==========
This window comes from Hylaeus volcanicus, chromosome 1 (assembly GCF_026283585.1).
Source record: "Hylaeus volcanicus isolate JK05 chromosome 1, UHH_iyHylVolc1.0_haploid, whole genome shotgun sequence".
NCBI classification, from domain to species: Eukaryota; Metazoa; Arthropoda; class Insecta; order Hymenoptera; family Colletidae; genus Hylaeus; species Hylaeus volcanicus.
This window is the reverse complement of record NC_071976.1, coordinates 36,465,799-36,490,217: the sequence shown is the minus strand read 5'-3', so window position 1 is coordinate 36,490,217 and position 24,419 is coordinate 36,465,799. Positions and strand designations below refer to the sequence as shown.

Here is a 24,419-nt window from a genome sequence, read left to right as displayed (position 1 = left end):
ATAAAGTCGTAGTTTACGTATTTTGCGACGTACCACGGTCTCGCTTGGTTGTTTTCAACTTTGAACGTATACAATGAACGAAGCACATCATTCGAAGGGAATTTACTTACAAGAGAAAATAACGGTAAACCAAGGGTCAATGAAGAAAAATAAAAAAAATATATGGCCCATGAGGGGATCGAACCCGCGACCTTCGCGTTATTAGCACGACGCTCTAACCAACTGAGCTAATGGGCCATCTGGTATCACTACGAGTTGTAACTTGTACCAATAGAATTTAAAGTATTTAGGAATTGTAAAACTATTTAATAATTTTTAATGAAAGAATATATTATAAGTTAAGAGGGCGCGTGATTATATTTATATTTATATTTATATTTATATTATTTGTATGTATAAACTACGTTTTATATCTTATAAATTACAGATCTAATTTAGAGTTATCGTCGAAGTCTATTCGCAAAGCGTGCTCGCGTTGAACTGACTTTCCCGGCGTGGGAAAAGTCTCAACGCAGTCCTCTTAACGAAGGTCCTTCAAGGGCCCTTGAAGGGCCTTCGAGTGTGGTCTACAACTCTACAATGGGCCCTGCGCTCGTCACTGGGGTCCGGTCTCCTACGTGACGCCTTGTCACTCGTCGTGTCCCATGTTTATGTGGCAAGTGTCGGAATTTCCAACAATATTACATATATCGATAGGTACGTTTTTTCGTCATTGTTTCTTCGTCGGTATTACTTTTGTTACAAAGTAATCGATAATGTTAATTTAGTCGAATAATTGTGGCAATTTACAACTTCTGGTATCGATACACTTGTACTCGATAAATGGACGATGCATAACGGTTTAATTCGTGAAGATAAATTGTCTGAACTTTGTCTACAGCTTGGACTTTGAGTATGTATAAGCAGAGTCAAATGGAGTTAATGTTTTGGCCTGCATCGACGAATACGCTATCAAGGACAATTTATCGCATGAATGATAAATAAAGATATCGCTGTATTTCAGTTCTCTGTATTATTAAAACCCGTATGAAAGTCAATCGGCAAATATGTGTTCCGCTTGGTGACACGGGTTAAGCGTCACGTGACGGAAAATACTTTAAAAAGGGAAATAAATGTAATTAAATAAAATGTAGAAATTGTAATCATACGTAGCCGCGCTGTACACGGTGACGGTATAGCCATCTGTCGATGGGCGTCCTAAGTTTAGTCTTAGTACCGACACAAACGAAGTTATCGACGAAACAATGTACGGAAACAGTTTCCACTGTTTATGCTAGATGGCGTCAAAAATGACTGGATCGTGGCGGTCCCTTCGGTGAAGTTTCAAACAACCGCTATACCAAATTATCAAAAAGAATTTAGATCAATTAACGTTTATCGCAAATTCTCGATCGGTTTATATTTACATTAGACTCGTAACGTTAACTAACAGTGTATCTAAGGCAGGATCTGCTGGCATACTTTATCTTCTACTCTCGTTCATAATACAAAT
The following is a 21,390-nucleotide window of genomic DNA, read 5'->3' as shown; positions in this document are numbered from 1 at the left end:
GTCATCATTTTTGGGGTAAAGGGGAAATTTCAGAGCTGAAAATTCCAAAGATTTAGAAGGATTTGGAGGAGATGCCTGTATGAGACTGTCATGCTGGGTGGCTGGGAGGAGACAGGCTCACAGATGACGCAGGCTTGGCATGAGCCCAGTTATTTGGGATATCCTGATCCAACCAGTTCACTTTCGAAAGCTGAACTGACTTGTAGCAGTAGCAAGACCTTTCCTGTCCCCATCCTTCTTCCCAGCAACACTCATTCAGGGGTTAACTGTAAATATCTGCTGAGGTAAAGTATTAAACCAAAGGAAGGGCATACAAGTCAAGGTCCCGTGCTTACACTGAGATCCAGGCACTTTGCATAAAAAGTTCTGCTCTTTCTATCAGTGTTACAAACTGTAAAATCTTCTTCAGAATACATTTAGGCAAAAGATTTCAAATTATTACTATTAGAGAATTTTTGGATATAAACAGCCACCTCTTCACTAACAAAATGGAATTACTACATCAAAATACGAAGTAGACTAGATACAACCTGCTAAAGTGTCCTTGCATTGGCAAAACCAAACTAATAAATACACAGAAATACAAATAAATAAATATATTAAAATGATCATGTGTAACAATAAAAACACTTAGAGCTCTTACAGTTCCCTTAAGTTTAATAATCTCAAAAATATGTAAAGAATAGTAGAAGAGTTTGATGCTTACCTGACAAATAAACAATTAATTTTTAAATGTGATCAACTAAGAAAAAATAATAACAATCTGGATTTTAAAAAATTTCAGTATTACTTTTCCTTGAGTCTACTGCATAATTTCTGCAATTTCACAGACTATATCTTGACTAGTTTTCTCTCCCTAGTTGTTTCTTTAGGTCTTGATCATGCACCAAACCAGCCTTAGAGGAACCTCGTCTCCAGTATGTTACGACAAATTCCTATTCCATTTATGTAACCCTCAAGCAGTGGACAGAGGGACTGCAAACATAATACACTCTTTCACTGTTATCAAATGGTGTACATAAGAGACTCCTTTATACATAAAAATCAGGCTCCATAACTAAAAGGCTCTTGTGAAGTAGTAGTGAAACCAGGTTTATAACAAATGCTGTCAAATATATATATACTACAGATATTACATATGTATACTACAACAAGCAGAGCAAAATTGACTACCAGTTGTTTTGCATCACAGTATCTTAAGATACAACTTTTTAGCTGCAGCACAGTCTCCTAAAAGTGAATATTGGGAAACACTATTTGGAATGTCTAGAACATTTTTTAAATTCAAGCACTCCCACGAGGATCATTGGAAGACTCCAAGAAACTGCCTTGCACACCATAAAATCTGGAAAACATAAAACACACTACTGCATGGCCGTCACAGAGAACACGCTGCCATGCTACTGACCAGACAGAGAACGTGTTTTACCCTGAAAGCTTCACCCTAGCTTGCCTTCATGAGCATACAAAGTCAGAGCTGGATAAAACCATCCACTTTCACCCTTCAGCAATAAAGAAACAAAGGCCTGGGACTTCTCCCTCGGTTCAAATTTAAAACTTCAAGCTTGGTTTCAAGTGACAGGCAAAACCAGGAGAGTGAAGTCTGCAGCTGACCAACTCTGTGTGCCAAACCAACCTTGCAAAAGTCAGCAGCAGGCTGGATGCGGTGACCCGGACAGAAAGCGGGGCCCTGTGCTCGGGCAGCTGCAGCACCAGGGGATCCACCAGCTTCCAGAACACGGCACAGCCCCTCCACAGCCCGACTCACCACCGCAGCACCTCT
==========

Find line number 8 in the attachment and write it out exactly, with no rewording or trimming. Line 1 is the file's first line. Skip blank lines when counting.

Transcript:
GTCATCATTTTTGGGGTAAAGGGGAAATTTCAGAGCTGAAAATTCCAAAGATTTAGAAGGATTTGGAGGAGATGCCTGTATGAGACTGTCATGCTGGGTGGCTGGGAGGAGACAGGCTCACAGATGACGCAGGCTTGGCATGAGCCCAGTTATTTGGGATATCCTGATCCAACCAGTTCACTTTCGAAAGCTGAACTGACTTGTAGCAGTAGCAAGACCTTTCCTGTCCCCATCCTTCTTCCCAGCAACACTCATTCAGGGGTTAACTGTAAATATCTGCTGAGGTAAAGTATTAAACCAAAGGAAGGGCATACAAGTCAAGGTCCCGTGCTTACACTGAGATCCAGGCACTTTGCATAAAAAGTTCTGCTCTTTCTATCAGTGTTACAAACTGTAAAATCTTCTTCAGAATACATTTAGGCAAAAGATTTCAAATTATTACTATTAGAGAATTTTTGGATATAAACAGCCACCTCTTCACTAACAAAATGGAATTACTACATCAAAATACGAAGTAGACTAGATACAACCTGCTAAAGTGTCCTTGCATTGGCAAAACCAAACTAATAAATACACAGAAATACAAATAAATAAATATATTAAAATGATCATGTGTAACAATAAAAACACTTAGAGCTCTTACAGTTCCCTTAAGTTTAATAATCTCAAAAATATGTAAAGAATAGTAGAAGAGTTTGATGCTTACCTGACAAATAAACAATTAATTTTTAAATGTGATCAACTAAGAAAAAATAATAACAATCTGGATTTTAAAAAATTTCAGTATTACTTTTCCTTGAGTCTACTGCATAATTTCTGCAATTTCACAGACTATATCTTGACTAGTTTTCTCTCCCTAGTTGTTTCTTTAGGTCTTGATCATGCACCAAACCAGCCTTAGAGGAACCTCGTCTCCAGTATGTTACGACAAATTCCTATTCCATTTATGTAACCCTCAAGCAGTGGACAGAGGGACTGCAAACATAATACACTCTTTCACTGTTATCAAATGGTGTACATAAGAGACTCCTTTATACATAAAAATCAGGCTCCATAACTAAAAGGCTCTTGTGAAGTAGTAGTGAAACCAGGTTTATAACAAATGCTGTCAAATATATATATACTACAGATATTACATATGTATACTACAACAAGCAGAGCAAAATTGACTACCAGTTGTTTTGCATCACAGTATCTTAAGATACAACTTTTTAGCTGCAGCACAGTCTCCTAAAAGTGAATATTGGGAAACACTATTTGGAATGTCTAGAACATTTTTTAAATTCAAGCACTCCCACGAGGATCATTGGAAGACTCCAAGAAACTGCCTTGCACACCATAAAATCTGGAAAACATAAAACACACTACTGCATGGCCGTCACAGAGAACACGCTGCCATGCTACTGACCAGACAGAGAACGTGTTTTACCCTGAAAGCTTCACCCTAGCTTGCCTTCATGAGCATACAAAGTCAGAGCTGGATAAAACCATCCACTTTCACCCTTCAGCAATAAAGAAACAAAGGCCTGGGACTTCTCCCTCGGTTCAAATTTAAAACTTCAAGCTTGGTTTCAAGTGACAGGCAAAACCAGGAGAGTGAAGTCTGCAGCTGACCAACTCTGTGTGCCAAACCAACCTTGCAAAAGTCAGCAGCAGGCTGGATGCGGTGACCCGGACAGAAAGCGGGGCCCTGTGCTCGGGCAGCTGCAGCACCAGGGGATCCACCAGCTTCCAGAACACGGCACAGCCCCTCCACAGCCCGACTCACCACCGCAGCACCTCT